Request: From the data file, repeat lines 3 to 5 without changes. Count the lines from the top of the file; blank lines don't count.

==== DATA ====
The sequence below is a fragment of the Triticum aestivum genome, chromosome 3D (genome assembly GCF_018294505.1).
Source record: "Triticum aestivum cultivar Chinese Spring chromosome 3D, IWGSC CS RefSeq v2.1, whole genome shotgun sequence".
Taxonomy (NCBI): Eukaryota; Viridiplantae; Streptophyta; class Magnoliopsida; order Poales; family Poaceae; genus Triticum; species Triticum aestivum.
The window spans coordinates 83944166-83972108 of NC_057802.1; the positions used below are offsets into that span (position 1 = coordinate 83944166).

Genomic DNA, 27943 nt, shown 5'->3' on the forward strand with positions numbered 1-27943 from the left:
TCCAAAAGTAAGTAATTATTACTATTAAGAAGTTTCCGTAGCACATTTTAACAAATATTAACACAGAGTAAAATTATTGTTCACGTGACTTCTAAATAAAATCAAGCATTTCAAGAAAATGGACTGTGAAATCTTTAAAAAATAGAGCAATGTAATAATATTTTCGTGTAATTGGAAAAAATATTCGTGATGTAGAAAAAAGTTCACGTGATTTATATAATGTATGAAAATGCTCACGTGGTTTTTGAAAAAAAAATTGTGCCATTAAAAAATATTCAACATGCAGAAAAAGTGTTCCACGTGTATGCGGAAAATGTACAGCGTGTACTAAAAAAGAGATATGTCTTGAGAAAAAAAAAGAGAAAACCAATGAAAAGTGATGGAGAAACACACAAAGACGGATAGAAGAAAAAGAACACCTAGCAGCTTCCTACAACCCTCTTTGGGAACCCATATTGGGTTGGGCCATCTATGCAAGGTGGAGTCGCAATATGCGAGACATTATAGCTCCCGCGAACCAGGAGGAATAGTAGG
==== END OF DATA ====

Taxonomy (NCBI): Eukaryota; Viridiplantae; Streptophyta; class Magnoliopsida; order Poales; family Poaceae; genus Triticum; species Triticum aestivum.
The window spans coordinates 83944166-83972108 of NC_057802.1; the positions used below are offsets into that span (position 1 = coordinate 83944166).

Genomic DNA, 27943 nt, shown 5'->3' on the forward strand with positions numbered 1-27943 from the left: